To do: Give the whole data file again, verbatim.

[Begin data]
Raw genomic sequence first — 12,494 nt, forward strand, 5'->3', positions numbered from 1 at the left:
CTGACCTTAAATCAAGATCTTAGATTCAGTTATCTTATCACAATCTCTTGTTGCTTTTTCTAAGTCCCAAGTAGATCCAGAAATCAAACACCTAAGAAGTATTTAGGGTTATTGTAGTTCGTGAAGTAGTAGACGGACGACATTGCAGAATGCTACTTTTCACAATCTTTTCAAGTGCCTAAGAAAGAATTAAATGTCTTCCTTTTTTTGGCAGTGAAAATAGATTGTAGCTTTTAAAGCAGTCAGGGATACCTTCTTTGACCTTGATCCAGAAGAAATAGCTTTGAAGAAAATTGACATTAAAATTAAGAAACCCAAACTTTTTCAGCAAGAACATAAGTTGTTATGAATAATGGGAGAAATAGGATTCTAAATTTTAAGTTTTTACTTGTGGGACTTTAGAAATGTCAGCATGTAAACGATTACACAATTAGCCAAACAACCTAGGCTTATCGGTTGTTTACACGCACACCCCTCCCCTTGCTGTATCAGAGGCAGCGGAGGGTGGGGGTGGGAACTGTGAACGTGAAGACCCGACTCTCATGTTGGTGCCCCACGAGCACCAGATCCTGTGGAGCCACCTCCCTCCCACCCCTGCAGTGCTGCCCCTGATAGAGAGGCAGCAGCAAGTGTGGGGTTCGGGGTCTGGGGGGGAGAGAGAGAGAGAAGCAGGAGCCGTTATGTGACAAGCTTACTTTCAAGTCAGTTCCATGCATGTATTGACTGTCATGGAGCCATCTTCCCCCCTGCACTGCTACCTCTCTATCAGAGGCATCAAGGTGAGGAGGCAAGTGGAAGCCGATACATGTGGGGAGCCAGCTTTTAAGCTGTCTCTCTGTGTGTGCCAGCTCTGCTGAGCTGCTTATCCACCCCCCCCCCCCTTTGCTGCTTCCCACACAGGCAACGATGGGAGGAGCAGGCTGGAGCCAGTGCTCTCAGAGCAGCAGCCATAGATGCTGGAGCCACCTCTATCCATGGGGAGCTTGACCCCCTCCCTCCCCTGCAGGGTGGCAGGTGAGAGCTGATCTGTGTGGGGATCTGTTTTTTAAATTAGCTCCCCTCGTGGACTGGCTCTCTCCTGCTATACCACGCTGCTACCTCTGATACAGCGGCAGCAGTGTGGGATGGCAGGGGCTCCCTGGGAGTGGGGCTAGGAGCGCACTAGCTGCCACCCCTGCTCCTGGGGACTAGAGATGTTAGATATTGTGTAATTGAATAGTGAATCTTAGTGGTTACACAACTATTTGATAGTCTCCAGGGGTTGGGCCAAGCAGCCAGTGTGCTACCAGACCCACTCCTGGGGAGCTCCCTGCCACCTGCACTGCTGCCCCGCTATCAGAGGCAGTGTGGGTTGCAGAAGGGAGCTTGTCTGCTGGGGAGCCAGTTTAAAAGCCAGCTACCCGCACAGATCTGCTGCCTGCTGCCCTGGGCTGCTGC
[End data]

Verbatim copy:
Raw genomic sequence first — 12,494 nt, forward strand, 5'->3', positions numbered from 1 at the left:
CTGACCTTAAATCAAGATCTTAGATTCAGTTATCTTATCACAATCTCTTGTTGCTTTTTCTAAGTCCCAAGTAGATCCAGAAATCAAACACCTAAGAAGTATTTAGGGTTATTGTAGTTCGTGAAGTAGTAGACGGACGACATTGCAGAATGCTACTTTTCACAATCTTTTCAAGTGCCTAAGAAAGAATTAAATGTCTTCCTTTTTTTGGCAGTGAAAATAGATTGTAGCTTTTAAAGCAGTCAGGGATACCTTCTTTGACCTTGATCCAGAAGAAATAGCTTTGAAGAAAATTGACATTAAAATTAAGAAACCCAAACTTTTTCAGCAAGAACATAAGTTGTTATGAATAATGGGAGAAATAGGATTCTAAATTTTAAGTTTTTACTTGTGGGACTTTAGAAATGTCAGCATGTAAACGATTACACAATTAGCCAAACAACCTAGGCTTATCGGTTGTTTACACGCACACCCCTCCCCTTGCTGTATCAGAGGCAGCGGAGGGTGGGGGTGGGAACTGTGAACGTGAAGACCCGACTCTCATGTTGGTGCCCCACGAGCACCAGATCCTGTGGAGCCACCTCCCTCCCACCCCTGCAGTGCTGCCCCTGATAGAGAGGCAGCAGCAAGTGTGGGGTTCGGGGTCTGGGGGGGAGAGAGAGAGAGAAGCAGGAGCCGTTATGTGACAAGCTTACTTTCAAGTCAGTTCCATGCATGTATTGACTGTCATGGAGCCATCTTCCCCCCTGCACTGCTACCTCTCTATCAGAGGCATCAAGGTGAGGAGGCAAGTGGAAGCCGATACATGTGGGGAGCCAGCTTTTAAGCTGTCTCTCTGTGTGTGCCAGCTCTGCTGAGCTGCTTATCCACCCCCCCCCCCCTTTGCTGCTTCCCACACAGGCAACGATGGGAGGAGCAGGCTGGAGCCAGTGCTCTCAGAGCAGCAGCCATAGATGCTGGAGCCACCTCTATCCATGGGGAGCTTGACCCCCTCCCTCCCCTGCAGGGTGGCAGGTGAGAGCTGATCTGTGTGGGGATCTGTTTTTTAAATTAGCTCCCCTCGTGGACTGGCTCTCTCCTGCTATACCACGCTGCTACCTCTGATACAGCGGCAGCAGTGTGGGATGGCAGGGGCTCCCTGGGAGTGGGGCTAGGAGCGCACTAGCTGCCACCCCTGCTCCTGGGGACTAGAGATGTTAGATATTGTGTAATTGAATAGTGAATCTTAGTGGTTACACAACTATTTGATAGTCTCCAGGGGTTGGGCCAAGCAGCCAGTGTGCTACCAGACCCACTCCTGGGGAGCTCCCTGCCACCTGCACTGCTGCCCCGCTATCAGAGGCAGTGTGGGTTGCAGAAGGGAGCTTGTCTGCTGGGGAGCCAGTTTAAAAGCCAGCTACCCGCACAGATCTGCTGCCTGCTGCCCTGGGCTGCTGC